Wednesday, August 1, 2012

Days of My Life

We don't get a whole lot of nonimmigrant visa applications in Conakry. We don't do immigrant visas at all. There aren't all that many Americans in the country who need our attention. What, then, do I fill my days with? Visas 92 and 93. These aren't actually visas, strictly speaking, but special travel documents allowing the spouses and children of asylees and refugees to join their family member in the United States. If you're interested in the details you can find them here, though it's not exactly compelling reading. These things were mentioned exactly once in ConGen, where they told us not to worry about them because we'd probably never see one. Ha.

Each case has a ton of paperwork and several agencies and offices get involved, but essentially my job as the consular officer is to make sure that the documents go only to those who are eligible: the petitioner's spouse and any children who were under 21 at the time of asylum. Sounds simple right? It's not. Fraud and fake documents are rampant in Guinea, so it's hard to tell if a "wife" or "husband" is REALLY the petitioner's spouse or is in fact a sibling or a cousin or a neighbor or a complete stranger posing as a spouse to get to America. Ditto for kids: DNA testing is a lifesaver for picking out the biological children, but stepkids and adoptions are trickier cases. And maybe the woman at my window really is the petitioner's wife, but she's the second or third (concurrent) wife and the U.S. only lets you have one at a time.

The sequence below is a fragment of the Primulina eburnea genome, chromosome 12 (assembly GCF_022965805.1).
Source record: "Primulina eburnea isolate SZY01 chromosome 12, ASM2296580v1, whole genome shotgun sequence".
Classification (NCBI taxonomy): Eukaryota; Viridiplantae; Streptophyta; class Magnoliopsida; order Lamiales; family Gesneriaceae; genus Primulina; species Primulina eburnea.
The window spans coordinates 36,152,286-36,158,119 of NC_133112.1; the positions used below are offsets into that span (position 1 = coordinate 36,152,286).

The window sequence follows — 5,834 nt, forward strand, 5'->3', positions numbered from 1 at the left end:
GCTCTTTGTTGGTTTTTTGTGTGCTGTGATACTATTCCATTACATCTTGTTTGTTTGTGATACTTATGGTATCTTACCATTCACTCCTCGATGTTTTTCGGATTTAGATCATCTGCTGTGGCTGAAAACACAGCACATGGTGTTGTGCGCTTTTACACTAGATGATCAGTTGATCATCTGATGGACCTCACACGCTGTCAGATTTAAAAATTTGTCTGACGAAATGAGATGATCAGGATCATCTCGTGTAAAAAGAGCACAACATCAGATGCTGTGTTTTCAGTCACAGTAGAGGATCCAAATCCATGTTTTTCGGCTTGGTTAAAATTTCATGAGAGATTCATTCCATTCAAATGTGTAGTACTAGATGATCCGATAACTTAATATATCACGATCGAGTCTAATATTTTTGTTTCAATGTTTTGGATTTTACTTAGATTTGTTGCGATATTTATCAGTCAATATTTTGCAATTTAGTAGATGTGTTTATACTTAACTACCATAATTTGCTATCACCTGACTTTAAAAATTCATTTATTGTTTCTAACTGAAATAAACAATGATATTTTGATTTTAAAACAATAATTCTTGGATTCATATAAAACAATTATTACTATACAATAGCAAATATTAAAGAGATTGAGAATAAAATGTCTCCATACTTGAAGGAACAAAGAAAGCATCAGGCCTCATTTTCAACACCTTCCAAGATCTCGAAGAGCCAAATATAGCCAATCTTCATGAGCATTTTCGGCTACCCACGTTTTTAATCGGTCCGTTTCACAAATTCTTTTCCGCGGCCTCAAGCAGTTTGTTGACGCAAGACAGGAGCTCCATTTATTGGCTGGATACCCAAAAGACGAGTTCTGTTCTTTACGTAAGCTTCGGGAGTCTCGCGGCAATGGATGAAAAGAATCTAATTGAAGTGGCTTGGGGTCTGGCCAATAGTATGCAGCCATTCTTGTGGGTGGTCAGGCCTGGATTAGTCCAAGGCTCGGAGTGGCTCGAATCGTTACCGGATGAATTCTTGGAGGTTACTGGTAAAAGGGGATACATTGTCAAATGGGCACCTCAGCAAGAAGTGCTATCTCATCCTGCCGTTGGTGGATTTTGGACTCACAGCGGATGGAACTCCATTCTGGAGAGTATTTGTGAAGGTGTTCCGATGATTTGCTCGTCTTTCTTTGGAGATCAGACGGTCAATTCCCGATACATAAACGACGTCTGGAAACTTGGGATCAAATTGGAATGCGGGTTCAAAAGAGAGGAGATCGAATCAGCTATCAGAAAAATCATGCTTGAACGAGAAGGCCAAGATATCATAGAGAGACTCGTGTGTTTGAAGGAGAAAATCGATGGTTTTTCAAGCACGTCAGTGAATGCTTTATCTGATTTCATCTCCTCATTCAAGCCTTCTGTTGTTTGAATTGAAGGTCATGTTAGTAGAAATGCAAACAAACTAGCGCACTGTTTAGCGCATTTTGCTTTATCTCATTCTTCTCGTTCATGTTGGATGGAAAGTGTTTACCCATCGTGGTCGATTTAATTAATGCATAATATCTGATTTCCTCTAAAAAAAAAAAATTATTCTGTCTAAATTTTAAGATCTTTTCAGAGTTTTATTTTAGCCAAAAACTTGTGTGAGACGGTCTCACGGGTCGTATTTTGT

Dealing with the 92/93 caseload is like daytime TV: a crime investigation drama, a soap opera, and a talk show all rolled into one. I've only just gotten started thinning out the piles on my desk and I've already got enough liars, cheaters, imposters, secret spouses, and who's-the-father reveals to fill a whole season of Maury. It can be kind of fun - solving puzzles, indulging in a little voyeurism - but the painstaking process of going through the file page by page and putting all the pieces together is often a major headache and can take forever. And the pile just seems to keep growing. I guess that's job security.

3 comments:

  1. Oh man, I miss the soap opera that is visas 92/93 processing.

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  2. I'm so glad I found this blog. I just passed the FSOT and have my PNQs (Consular track) due on Nov. 15. One of the first questions is "Why Consular?" and your blog is helping me to get a real sense of what it's like in the field. Thank you so much for deciding to share your experiences.

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